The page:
Because the soil was so moist, the honeysuckle came away with many roots. The Bradford pears were cut to ground level. I surveyed the small mountain of vines, leaves and the Bradford pears, scooped them into my arms and carted the surprised plants to the rubbish bin. The lid was flung back, landing behind the bin. Things were going so well. Then the largest Bradford pear, with revenge on its mind, somehow pivoted itself under the lid and brought it forward just as I was dumping the rest of the debris inside. The lid slammed down on my nose. After my eyes uncrossed, I threw back the 'darn that was heavy' lid and jammed the nasty Bradford pear deep into the depths of the bin. Take that, you despicable devil spawn.Sky over Lake Arcadia
My poor nose had previously been broken while we were livingin the UK. It was dusk. Good old Joe Barnes left Lidgate Church onhis bicycle with no light and was building up a head of steam going down thehill on the sidewalk, not on the road. Didn't see me until it was too late. Iwas struck from behind and flew like a bird in the air, landing on my face andknees. I limped home. Chipped a tooth, mylips had swollen, eyes were puffy and bloodshot (they're usually green), and thebleeding nose had an interesting bend to it. After a collective gasp, mysympathetic lot quipped if I won the fight, they hated to see what the otherguy looked like. Deviated septum andsurgery.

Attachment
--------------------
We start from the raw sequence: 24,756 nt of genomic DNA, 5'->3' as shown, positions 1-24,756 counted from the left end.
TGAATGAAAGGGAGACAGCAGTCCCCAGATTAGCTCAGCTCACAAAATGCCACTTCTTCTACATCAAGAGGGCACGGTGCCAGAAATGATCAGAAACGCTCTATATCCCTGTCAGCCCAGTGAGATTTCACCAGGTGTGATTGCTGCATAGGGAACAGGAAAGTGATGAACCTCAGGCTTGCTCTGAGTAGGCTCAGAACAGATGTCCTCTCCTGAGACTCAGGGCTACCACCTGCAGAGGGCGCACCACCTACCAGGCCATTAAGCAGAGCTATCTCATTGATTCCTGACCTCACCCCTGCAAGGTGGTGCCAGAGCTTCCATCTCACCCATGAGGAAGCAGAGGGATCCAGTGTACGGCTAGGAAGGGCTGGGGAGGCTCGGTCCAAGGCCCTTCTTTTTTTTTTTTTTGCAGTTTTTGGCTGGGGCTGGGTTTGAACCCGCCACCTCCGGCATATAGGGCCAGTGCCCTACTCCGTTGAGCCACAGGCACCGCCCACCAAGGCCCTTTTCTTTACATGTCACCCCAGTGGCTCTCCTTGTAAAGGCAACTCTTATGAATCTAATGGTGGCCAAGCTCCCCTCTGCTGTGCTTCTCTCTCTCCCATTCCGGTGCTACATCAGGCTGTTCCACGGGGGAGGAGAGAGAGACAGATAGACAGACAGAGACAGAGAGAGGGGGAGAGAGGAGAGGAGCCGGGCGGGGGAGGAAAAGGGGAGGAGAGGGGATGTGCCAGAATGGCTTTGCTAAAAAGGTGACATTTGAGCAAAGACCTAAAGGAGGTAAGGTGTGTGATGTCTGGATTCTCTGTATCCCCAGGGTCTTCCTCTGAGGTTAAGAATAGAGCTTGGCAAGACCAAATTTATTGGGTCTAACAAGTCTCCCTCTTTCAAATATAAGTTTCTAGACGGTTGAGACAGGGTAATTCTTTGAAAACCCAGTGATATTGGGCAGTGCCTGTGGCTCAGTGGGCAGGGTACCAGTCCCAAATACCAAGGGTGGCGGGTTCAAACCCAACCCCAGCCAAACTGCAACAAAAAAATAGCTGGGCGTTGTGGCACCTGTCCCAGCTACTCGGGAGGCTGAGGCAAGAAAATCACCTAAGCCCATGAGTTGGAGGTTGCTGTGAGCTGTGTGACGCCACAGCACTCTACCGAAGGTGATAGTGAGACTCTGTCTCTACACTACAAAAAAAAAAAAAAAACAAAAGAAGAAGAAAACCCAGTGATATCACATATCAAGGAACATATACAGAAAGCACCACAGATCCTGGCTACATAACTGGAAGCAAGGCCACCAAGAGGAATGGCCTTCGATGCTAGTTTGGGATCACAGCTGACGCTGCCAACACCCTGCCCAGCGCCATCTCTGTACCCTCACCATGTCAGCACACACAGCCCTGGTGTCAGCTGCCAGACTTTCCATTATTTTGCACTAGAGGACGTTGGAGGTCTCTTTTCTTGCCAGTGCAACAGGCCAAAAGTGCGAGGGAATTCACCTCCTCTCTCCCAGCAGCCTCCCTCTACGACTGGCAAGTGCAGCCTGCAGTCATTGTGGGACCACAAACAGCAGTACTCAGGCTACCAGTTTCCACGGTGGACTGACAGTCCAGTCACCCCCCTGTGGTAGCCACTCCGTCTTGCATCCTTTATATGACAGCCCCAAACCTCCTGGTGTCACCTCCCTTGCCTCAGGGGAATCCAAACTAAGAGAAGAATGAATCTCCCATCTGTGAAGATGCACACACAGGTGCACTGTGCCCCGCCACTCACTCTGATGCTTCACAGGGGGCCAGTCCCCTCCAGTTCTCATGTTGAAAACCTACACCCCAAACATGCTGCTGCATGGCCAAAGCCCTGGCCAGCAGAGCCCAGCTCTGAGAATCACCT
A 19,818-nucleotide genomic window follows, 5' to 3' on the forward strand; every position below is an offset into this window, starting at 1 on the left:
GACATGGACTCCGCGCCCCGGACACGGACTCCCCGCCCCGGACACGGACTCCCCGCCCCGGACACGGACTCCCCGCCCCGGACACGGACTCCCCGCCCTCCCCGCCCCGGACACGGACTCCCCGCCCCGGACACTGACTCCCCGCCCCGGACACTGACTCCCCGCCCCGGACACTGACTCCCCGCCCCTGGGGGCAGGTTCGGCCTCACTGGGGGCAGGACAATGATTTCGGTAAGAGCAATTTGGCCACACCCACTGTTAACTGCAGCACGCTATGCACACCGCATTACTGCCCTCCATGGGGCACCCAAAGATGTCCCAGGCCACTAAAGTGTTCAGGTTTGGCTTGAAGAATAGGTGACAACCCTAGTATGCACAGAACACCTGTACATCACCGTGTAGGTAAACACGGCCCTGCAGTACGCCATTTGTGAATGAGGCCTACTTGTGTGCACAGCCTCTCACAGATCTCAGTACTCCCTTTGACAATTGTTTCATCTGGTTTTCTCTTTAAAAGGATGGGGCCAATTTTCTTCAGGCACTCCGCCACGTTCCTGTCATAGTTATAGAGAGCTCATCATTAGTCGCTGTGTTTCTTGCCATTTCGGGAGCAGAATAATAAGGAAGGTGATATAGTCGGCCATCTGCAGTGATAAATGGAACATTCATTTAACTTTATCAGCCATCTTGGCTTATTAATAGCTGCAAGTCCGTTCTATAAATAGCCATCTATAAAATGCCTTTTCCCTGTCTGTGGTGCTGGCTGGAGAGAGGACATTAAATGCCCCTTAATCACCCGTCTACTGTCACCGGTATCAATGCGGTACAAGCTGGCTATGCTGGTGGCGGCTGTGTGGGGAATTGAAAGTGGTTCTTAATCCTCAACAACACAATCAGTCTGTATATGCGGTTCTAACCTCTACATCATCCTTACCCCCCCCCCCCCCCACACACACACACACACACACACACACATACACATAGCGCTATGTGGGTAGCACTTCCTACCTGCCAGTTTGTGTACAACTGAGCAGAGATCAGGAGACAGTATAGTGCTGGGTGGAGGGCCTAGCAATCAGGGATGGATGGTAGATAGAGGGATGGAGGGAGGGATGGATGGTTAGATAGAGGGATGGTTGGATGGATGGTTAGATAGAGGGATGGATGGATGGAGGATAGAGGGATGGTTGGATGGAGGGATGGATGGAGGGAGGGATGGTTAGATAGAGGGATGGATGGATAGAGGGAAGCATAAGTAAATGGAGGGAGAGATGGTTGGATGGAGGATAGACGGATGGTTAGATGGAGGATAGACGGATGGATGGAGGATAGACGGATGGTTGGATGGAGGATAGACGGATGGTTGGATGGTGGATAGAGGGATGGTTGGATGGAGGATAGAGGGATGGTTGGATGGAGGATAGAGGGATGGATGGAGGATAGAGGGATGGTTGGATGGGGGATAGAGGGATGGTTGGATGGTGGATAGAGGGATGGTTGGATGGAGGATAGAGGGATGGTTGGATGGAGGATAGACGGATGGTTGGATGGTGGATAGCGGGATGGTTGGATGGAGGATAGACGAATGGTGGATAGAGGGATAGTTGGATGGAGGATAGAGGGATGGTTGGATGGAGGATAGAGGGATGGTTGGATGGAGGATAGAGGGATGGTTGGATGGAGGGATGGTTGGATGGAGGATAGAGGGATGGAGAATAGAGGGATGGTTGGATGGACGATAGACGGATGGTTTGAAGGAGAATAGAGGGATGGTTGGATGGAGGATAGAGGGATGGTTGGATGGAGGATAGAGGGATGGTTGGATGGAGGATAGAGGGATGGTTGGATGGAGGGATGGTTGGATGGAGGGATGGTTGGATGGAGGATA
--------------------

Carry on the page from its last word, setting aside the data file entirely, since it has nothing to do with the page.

Good thing this time the nose remained strong. It is sore and now has a red scrape down thebridge. See, Bradford pears are not yourfriends.
The increasing daylight, warming temperatures and recentrainfall has excited the female American holly (Ilex opaca) in front of myhouse. The ends of her stems are nowcovered in small incredibly fragrant greenish-white flowers, each with fourtiny petals. Behind the floral display onthe same stem are last year's red berries. Hollies are dioecious, with male and female plants. The male holly lives nearby, assuring fertilizedflowers and future red berries aided by hundreds of honey bees, bumble bees, fliesand other pollinators now swarming the holly. My uncle remembers towering 100-foot-tall holly trees growing in the riverbottoms of southeast Oklahoma. My fifteen-foot lady holly in central Oklahoma mayreach forty feet.
Hollies are immensely important wildlife trees, attracting bluebirds, thrashers and at least sixteen other species of birds, squirrels, deer, red foxes, box turtles, bunnies, raccoons, and 39 species of butterflies and moths.Spring Beauties with friendly Henbit Bunny and Angel
At ground level the ephemeral but vulnerable 'Spring Beauty' (Claytonia virginica) is adding its pink cast to the landscape and buzzing with activity as well. This totally edible 6' tall spring flower is also called the fairy spud, because of its tasty sweet 2' long underground tubers (corms). Harvest during bloom-time, but return the smallest 'tater tots' back to the soil to regenerate the flower patch. Those pink stripes on the flower petals? They are landing strips that guide pollinators of 23 different species to the nectary glands at the base of each petal. The little Spring Beauties may be here only briefly, but they offer so much. Learn to appreciate nature. Mow with discretion, not thoughtlessness.
'The difference between a flower and a weed is a judgement.' Wayne Dyer